Saturday, April 18, 2009

Oriental is a Rug...not a person!

I came across a really great blog this week that really struck a cord with me. The blog is called Metrodad (poppycock from a cocky pop) and features the musings of a dad in NYC who refers to his daughter as Peanut and his wife, Boss Lady (which by itself is enough for me to really like him).

Here is an excerpt from his post on April 5th entitled, Oriental is a Rug: Five Quick Thoughts on Race. You can (please do) read the entire post by clicking the link.

Recently, the Peanut and I were at Whole Foods when an elderly woman approached her and said, "Oh my, aren't you an adorable little Oriental girl?"

Because the lady was so damn old and probably doesn't think she's offending anyone when she calls African-Americans "colored people," I shrugged her off and walked away.

Naturally, the Peanut turned to me and said, "Daddy, what's Oriental?"

I have to admit that I kind of stutter-stepped. One thing I love about little kids is that they don't think in terms of race or the color of their skin. They pretty much judge them solely on their ability to relate to poop jokes, Dora the Explorer, and farts.

As Dennis Leary once said, "Racism isn't born, folks, it's taught. I have a two-year-old son. You know what he hates? Naps! End of list."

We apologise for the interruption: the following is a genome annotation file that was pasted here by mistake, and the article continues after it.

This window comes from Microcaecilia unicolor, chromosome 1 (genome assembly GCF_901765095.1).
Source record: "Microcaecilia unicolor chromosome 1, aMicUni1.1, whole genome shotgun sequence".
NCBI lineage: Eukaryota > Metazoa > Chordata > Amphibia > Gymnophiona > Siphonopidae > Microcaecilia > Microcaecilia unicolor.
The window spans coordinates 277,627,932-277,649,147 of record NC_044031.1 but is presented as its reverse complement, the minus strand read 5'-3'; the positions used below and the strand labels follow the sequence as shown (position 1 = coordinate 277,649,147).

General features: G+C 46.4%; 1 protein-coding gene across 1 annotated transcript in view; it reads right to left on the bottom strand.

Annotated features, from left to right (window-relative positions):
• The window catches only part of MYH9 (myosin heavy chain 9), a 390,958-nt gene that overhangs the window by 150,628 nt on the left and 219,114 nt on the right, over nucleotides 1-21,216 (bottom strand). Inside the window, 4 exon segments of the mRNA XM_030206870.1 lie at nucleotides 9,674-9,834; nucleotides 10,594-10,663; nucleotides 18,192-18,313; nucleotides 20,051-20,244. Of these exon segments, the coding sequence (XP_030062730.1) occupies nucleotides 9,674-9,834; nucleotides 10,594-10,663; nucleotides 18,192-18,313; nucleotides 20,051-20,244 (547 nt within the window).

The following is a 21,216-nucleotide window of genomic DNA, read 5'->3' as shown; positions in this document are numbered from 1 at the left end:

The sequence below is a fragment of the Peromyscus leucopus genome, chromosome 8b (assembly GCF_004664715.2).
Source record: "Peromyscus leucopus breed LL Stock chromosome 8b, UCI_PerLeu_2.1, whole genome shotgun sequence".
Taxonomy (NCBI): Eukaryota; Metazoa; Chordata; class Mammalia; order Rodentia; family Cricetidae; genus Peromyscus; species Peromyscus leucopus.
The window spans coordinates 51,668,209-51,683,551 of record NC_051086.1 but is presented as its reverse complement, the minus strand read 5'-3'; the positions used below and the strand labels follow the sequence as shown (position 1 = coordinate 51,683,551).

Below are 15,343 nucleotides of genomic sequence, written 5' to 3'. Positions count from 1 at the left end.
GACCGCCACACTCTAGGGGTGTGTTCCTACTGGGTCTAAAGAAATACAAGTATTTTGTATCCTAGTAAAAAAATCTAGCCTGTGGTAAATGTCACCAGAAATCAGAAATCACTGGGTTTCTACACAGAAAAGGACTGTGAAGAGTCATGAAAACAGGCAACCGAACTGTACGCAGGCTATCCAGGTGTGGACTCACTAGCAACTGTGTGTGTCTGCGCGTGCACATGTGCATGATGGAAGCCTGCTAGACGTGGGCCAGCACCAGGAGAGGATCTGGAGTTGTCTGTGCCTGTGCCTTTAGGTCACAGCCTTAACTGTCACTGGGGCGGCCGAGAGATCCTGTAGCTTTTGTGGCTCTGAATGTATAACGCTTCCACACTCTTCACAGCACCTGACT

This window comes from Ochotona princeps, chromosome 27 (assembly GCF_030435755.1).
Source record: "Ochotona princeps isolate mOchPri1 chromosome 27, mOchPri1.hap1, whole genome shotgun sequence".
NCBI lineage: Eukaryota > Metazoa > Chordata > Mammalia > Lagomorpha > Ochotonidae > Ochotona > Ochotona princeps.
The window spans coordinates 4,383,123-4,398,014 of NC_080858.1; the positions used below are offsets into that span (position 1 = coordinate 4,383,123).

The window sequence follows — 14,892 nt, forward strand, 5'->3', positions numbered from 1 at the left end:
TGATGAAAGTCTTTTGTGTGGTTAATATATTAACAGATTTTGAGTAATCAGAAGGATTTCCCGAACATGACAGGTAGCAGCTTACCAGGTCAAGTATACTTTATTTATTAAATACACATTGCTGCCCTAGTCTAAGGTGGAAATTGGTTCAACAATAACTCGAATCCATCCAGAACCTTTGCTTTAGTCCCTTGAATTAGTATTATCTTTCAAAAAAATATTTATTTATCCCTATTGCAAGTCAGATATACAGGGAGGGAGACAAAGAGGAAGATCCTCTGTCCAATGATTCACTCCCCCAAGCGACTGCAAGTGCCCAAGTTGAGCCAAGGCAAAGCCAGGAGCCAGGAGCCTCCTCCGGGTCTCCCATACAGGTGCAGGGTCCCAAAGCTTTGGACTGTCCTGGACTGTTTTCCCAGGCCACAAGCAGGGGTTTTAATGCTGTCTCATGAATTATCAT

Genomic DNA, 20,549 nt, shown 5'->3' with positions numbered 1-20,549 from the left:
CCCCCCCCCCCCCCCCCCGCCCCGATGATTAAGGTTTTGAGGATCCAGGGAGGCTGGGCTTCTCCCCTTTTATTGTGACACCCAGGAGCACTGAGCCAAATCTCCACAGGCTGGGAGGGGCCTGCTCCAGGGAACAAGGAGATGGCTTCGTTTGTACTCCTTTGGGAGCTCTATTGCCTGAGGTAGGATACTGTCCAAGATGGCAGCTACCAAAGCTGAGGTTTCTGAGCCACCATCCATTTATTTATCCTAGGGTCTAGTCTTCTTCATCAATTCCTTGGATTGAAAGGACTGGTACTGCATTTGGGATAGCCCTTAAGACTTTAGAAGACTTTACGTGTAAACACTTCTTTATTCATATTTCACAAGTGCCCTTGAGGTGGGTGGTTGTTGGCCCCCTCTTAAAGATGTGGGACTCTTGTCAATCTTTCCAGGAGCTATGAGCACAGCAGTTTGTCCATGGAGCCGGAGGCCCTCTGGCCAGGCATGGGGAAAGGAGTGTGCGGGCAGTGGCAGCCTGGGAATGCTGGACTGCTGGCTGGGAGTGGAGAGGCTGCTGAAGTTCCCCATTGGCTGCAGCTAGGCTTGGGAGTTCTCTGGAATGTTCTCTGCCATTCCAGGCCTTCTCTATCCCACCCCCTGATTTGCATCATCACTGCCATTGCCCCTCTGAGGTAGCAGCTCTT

Now, for better or worse, I tend to answer the Peanut's endless questions openly and honesty. So I sat her down and gently explained to her, "Oriental is a word used to describe objects from eastern Asia. Like rugs or teapots. Some people of earlier generations mistakenly use the term to describe all Asian people. However, that's generally considered politically incorrect. Does that answer your question, kiddo?"

"Yes, daddy. Can I have a cupcake?"

Proving once again that, in a perfect world, the only color that should ever matter is the icing on your cake.


Perhaps in the big scope of offensive terms, "oriental" may not seem that bad. However, after years of dodging comments, questions, assumptions and general ignorance it pleases me to know that I am not alone in my quest to teach my children ultimate tolerance.

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